- Foundation subjects
- High School Diploma
- French International Bac
- FRENCH BAC
- International Baccalaureate
The "Foundation Subjects" form the basis of high school studies and are necessary to prepare for the baccalaureate.
- FRENCH (10th & 11th grades)
- PHILOSOPHY (12th grade)
- ENGLISH (LVA)
- WORLD LANGUAGES (LVB)
- HISTORY, GEOGRAPHY and CIVICS
- PHYSICAL EDUCATION
- Professional Immersion
The French program enriches students' reading and expression skills. It expands literary and artistic culture, trains the mind and develops imagination and literary insight.
Language structure is just as important as the study of literature, deepening students’ understanding of texts and improving their ability to express themselves. The program focuses on four study areas: Poetry, Philosophical literature through the press, Novels and storytelling, and Theatre.
Depending on their proficiency in English, students are divided into groups by level.
For students who have received their entire middle school and high school education at Rochambeau, the minimum level required is B2 or C1. The students have the following options:
- International Baccalaureate Option (OIB)
- Advanced Placement English Literature preparation
- Foreign Language and Literature
The language program structure is common to all languages taught. Focusing on oral communication, it reflects the Common European Framework of Reference for Languages CEFR.
Priority is given to digital technology, allowing students to progress with the help of teachers both inside and outside the classroom.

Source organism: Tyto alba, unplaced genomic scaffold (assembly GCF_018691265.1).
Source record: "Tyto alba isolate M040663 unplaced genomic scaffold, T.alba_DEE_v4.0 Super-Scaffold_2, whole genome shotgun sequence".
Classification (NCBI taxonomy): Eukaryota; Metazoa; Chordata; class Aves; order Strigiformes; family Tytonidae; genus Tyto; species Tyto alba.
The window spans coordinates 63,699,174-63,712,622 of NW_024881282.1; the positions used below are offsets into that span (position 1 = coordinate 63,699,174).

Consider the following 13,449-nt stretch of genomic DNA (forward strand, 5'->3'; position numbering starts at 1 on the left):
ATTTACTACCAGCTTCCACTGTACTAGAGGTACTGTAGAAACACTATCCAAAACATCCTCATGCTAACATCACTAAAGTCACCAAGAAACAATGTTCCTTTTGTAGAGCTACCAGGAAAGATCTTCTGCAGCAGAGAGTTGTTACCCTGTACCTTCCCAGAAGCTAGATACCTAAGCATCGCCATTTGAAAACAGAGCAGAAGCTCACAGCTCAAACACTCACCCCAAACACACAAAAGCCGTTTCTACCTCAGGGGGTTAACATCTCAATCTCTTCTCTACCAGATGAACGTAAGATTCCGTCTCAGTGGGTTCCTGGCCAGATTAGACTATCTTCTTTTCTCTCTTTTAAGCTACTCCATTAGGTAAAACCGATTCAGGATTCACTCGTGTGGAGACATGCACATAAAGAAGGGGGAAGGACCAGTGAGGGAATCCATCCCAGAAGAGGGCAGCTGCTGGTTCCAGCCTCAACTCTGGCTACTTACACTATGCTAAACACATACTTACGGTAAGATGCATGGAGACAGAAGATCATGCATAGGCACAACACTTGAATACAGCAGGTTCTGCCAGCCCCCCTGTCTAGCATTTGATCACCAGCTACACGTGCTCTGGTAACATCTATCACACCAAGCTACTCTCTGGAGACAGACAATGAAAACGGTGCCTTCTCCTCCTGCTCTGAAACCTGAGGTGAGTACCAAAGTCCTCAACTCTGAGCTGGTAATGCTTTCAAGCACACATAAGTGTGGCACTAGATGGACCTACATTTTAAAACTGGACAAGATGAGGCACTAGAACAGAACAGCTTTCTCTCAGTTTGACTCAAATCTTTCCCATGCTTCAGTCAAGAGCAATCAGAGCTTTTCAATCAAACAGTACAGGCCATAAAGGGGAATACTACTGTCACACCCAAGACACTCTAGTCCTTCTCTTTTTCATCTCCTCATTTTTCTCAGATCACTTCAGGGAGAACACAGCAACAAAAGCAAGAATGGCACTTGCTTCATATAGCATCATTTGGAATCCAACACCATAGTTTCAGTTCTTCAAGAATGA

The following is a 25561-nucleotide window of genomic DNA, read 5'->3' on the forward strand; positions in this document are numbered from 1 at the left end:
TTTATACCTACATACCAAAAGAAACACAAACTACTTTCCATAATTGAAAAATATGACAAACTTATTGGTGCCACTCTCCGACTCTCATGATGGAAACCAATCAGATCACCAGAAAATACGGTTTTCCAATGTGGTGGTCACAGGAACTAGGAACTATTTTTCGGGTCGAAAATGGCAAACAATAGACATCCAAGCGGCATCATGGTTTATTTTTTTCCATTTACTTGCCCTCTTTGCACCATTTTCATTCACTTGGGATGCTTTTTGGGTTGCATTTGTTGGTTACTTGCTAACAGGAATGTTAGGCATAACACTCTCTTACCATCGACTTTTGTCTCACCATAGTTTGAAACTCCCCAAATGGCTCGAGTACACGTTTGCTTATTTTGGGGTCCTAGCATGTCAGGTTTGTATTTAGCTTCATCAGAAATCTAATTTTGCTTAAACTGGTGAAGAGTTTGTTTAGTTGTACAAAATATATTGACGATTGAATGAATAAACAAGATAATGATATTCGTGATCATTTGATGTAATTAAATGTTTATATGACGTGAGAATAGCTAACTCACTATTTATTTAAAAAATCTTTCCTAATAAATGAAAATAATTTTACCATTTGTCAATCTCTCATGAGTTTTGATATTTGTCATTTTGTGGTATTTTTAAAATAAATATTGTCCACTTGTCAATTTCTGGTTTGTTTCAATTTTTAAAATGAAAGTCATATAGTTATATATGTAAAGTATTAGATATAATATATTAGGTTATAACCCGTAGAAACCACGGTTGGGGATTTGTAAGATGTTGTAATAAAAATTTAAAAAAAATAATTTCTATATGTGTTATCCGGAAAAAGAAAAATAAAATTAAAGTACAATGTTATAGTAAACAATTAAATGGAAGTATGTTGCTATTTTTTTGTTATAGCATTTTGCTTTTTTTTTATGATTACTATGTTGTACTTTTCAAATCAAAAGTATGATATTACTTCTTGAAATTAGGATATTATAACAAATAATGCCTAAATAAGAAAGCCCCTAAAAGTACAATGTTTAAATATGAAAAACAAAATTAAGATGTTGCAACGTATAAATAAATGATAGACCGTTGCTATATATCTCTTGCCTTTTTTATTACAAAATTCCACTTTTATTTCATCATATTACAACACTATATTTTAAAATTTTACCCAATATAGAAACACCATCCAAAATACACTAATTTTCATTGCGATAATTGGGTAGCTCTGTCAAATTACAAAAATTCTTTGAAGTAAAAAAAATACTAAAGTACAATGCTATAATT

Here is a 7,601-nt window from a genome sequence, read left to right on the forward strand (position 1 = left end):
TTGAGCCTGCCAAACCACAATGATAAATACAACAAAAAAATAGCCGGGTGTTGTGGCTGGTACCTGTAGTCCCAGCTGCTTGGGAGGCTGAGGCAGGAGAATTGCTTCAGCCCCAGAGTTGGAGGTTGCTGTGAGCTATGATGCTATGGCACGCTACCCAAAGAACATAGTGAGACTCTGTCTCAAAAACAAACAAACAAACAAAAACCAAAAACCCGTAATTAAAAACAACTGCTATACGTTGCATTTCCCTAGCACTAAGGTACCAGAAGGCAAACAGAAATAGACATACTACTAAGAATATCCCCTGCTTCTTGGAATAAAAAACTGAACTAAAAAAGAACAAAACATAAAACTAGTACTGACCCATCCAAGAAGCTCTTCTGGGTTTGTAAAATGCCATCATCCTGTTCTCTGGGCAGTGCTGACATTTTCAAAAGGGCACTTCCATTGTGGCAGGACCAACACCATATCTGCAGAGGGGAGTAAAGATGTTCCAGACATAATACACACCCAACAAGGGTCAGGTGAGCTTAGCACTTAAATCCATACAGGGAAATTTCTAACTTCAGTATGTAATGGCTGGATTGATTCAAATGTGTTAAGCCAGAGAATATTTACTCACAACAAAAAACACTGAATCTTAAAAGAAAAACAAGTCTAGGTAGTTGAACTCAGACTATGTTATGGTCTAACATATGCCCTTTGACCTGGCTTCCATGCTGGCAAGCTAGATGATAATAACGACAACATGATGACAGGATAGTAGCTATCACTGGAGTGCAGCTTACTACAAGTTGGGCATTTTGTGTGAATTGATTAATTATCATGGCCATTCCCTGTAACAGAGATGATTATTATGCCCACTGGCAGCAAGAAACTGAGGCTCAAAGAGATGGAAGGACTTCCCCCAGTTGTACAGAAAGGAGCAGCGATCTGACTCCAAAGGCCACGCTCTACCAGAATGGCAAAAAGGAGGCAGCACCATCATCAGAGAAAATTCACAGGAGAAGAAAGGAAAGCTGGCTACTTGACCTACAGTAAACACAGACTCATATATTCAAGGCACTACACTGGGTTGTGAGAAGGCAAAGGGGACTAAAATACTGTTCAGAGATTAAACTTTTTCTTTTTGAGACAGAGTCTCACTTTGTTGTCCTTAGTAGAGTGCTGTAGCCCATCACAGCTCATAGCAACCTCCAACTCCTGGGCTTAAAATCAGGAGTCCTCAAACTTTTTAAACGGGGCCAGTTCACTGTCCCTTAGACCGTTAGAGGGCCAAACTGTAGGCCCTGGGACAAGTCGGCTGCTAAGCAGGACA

Students are divided into groups according to their level. There are three groups: Spanish, Advanced Spanish and Honors Spanish. Entry into a group is determined by placement tests.
- Spanish: This course corresponds to the National French Curriculum.
- Advanced Spanish: Although the content is similar to the Spanish group, this course is meant for students who are capable of progressing at a faster pace. Vocabulary and grammatical concepts are acquired more quickly and students study themes that reference the many varied cultures from different Hispanic countries.
- Honors Spanish: The course is designed for students who have a more in-depth knowledge of the Spanish language. The "Honors" level allows students to refine and broaden their oral and written communication and expression skills.
As their required language elective, students may choose the German language. The program is based on themes that help develop students' linguistic oral and written skills as well as decoding the country's complex cultural references (e.g. power structures and forms, the concept of progress, etc.).
The program enables students to understand the evolution of societies, cultures and policies, demonstrating how past and present choices influence the world today.
10th grade history and geography focuses on how the modern world developed from antiquity and the Middle Ages to the 18th century. Students study the environment, socio-economic progress and the mobility of different peoples within nations.
11th and 12th grade history covers from 1789 to today. In geography, students study what has changed in today's world with an emphasis on the increased importance of cities and infrastructure.